BAMAKO (Reuters) - France and Mali on Friday ruled out any talks with jihadist groups responsible for repeated attacks on Malian and foreign forces, rejecting calls to bring them to the negotiating table.
A peace conference in Mali last Sunday called for talks with the leaders of two violent Islamist groups. Militants linked to Malian jihadist Iyad Ag Ghali have claimed dozens of attacks on Malian, United Nations and French troops operating in Mali’s desert north.
“They are terrorists,” France’s Foreign Minister Jean-Marc Ayrault told reporters. “How do you negotiate with terrorists? This is a fight with no ambiguity.”
Abdramane Sylla, Mali’s minister for the diaspora and migration who stood in for the absent Foreign Minister Abdoulaye Diop, was equally adamant.
“I think it’s absurd to negotiate with these terrorists, especially when they’ve just ... declared war on 11 countries,” he said.
Ayrault and Sylla spoke after they and German Foreign Minister Sigmar Gabriel had met with Mali’s President Ibrahim Boubacar Keita.
Ayrault said the jihadist Ag Ghali had claimed an attack in southern Mali that killed a French soldier on Wednesday.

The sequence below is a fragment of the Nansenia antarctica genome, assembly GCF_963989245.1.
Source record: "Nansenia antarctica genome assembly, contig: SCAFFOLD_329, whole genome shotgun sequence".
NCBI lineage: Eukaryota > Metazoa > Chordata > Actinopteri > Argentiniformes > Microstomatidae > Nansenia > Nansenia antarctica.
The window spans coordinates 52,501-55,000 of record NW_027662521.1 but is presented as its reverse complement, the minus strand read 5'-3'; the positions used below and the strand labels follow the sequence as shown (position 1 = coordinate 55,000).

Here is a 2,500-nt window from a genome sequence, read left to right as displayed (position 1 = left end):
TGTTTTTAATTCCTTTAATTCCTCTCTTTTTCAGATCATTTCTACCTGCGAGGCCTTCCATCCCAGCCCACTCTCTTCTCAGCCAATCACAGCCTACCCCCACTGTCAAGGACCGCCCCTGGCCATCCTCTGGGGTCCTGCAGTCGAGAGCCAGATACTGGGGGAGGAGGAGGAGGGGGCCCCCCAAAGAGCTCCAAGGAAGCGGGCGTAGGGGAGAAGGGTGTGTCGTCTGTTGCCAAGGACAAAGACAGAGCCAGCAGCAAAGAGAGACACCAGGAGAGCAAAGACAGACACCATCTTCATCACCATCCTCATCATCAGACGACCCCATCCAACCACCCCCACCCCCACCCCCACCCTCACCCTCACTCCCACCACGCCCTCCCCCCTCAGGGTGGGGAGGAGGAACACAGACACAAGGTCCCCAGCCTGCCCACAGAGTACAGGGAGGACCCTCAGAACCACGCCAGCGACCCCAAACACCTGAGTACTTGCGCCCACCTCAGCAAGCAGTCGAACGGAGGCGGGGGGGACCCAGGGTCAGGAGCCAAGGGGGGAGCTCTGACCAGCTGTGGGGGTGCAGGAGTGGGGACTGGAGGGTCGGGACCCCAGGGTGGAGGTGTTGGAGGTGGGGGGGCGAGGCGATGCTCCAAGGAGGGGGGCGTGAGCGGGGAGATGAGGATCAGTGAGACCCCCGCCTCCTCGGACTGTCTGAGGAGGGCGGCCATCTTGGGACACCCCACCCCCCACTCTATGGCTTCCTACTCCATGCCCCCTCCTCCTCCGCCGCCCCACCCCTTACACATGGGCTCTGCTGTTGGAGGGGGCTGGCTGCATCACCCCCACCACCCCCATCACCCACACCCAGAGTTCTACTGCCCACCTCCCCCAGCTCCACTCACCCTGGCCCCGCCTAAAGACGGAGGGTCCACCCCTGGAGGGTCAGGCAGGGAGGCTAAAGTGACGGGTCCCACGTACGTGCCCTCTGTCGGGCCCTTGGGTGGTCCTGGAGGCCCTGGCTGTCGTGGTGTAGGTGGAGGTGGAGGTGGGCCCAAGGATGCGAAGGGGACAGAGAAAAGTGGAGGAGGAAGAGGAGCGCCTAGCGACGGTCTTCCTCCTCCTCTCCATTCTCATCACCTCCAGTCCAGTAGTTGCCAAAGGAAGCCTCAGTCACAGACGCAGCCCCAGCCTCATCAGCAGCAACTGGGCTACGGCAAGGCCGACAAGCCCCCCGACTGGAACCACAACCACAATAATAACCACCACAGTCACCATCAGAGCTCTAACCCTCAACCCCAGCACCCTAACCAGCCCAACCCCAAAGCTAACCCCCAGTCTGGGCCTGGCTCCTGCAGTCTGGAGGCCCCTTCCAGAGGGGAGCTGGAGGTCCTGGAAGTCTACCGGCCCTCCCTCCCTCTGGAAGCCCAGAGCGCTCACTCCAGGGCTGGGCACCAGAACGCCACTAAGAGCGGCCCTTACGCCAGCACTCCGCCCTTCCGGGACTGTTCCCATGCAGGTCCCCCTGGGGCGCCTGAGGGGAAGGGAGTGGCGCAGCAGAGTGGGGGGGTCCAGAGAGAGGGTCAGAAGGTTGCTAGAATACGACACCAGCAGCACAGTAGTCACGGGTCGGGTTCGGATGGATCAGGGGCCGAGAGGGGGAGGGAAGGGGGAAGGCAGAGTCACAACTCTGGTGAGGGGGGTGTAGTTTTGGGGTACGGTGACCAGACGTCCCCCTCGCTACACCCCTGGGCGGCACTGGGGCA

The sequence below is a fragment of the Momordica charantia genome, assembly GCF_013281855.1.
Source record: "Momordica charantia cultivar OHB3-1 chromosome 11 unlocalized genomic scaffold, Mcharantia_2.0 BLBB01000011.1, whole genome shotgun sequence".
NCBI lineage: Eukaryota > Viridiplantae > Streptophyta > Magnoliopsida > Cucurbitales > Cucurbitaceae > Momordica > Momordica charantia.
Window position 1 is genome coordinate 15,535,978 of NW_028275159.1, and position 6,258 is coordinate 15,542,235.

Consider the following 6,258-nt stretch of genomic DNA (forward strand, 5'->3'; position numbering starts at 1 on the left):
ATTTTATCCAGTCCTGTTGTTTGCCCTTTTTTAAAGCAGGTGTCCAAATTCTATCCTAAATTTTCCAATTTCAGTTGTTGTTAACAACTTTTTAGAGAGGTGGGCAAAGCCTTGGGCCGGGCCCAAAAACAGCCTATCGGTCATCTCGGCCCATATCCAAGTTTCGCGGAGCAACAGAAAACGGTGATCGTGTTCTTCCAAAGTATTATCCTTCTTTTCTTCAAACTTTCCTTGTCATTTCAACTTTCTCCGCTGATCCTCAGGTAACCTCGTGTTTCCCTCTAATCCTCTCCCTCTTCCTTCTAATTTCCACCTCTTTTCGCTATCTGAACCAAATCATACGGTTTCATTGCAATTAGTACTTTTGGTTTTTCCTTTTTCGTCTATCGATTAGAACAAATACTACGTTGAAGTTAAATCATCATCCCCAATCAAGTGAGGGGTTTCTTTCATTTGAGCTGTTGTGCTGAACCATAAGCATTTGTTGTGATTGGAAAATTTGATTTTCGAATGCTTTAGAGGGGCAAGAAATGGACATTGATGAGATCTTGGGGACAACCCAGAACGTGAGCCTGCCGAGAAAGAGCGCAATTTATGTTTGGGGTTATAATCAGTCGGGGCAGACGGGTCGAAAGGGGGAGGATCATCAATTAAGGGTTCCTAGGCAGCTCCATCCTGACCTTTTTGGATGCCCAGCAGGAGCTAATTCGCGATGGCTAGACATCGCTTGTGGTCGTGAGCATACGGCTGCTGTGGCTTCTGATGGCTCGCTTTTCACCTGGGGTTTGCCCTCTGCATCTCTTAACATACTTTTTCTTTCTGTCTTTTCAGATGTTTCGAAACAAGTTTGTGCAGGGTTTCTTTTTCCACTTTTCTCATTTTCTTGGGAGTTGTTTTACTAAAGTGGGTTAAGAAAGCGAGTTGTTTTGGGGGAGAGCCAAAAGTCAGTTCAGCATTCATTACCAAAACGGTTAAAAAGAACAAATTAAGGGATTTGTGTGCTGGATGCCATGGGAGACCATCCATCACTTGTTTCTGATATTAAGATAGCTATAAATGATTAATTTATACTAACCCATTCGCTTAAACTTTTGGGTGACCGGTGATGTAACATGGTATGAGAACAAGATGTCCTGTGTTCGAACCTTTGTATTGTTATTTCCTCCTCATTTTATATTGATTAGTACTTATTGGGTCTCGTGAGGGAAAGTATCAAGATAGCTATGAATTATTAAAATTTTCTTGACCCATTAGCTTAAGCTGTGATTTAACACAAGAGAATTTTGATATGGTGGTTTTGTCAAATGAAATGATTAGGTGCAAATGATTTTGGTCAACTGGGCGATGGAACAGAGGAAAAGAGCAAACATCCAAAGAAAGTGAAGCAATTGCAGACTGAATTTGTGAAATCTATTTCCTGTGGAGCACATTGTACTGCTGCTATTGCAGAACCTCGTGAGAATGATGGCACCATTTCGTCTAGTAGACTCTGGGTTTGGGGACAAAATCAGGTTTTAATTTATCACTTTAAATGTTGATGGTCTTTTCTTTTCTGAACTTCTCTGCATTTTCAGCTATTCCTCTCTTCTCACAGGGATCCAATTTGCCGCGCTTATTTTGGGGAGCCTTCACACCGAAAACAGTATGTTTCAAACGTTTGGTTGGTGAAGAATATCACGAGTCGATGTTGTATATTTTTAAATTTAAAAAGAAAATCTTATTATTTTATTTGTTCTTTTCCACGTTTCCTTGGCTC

Ayrault and Gabriel were earlier in the northern Malian city of Gao, where they visited French and German troops stationed there and attended a tribute to the French soldier.
Former colonial power France intervened in 2013 to push back al Qaeda-linked militants who had hijacked an ethnic Tuareg uprising to seize northern Mali the year before.
It has since deployed some 4,000 soldiers, known as the Barkhane force, across the region to hunt down Islamists.
That intervention paved way for the United Nations to deploy its more than 10,000-strong MINUSMA peacekeeping force to the West African state at a cost of about $1 billion a year.
Then, in 2015, a Malian peace pact was signed that was supposed to draw a line under the conflict pitting nomadic Tuaregs in the desert north against a government seated in the south that had turned Mali into a launch pad for global jihad.
But thorny obstacles to implementing the deal, a surge in Islamist violence, and the U.N. mission’s lack of equipment and manpower to counter it have raised eyebrows at a time when Washington wants to review its funding to the U.N.
Earlier, in Gao, Ayrault said that he was confident that the United States would not seek to abandon the U.N. peacekeeping mission in Mali.
“It doesn’t mean that just because you are looking to make savings that you abandon these peacekeeping missions,” he said.
“As far as Mali is concerned ... it’s clear that it’s an indispensable mission.”
Additional reporting by Adama Diarra; Writing by Tim Cocks; Editing by Tom Heneghan